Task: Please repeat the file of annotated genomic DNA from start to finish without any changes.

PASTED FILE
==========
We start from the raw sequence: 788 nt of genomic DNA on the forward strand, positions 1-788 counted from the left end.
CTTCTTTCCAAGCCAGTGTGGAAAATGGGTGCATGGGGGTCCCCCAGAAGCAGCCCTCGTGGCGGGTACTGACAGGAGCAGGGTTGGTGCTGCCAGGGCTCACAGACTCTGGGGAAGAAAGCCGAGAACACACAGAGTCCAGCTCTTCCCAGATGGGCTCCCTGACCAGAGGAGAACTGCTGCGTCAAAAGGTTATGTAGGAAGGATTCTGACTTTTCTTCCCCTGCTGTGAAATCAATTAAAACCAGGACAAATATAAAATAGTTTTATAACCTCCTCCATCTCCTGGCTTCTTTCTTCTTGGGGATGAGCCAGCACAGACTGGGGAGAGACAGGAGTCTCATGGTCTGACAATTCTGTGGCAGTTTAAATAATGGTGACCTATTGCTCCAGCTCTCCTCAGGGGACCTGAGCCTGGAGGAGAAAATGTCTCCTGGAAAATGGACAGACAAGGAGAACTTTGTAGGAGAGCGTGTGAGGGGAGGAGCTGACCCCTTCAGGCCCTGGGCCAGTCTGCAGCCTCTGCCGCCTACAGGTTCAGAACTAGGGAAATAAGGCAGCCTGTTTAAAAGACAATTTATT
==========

We start from the raw sequence: 788 nt of genomic DNA on the forward strand, positions 1-788 counted from the left end.
CTTCTTTCCAAGCCAGTGTGGAAAATGGGTGCATGGGGGTCCCCCAGAAGCAGCCCTCGTGGCGGGTACTGACAGGAGCAGGGTTGGTGCTGCCAGGGCTCACAGACTCTGGGGAAGAAAGCCGAGAACACACAGAGTCCAGCTCTTCCCAGATGGGCTCCCTGACCAGAGGAGAACTGCTGCGTCAAAAGGTTATGTAGGAAGGATTCTGACTTTTCTTCCCCTGCTGTGAAATCAATTAAAACCAGGACAAATATAAAATAGTTTTATAACCTCCTCCATCTCCTGGCTTCTTTCTTCTTGGGGATGAGCCAGCACAGACTGGGGAGAGACAGGAGTCTCATGGTCTGACAATTCTGTGGCAGTTTAAATAATGGTGACCTATTGCTCCAGCTCTCCTCAGGGGACCTGAGCCTGGAGGAGAAAATGTCTCCTGGAAAATGGACAGACAAGGAGAACTTTGTAGGAGAGCGTGTGAGGGGAGGAGCTGACCCCTTCAGGCCCTGGGCCAGTCTGCAGCCTCTGCCGCCTACAGGTTCAGAACTAGGGAAATAAGGCAGCCTGTTTAAAAGACAATTTATT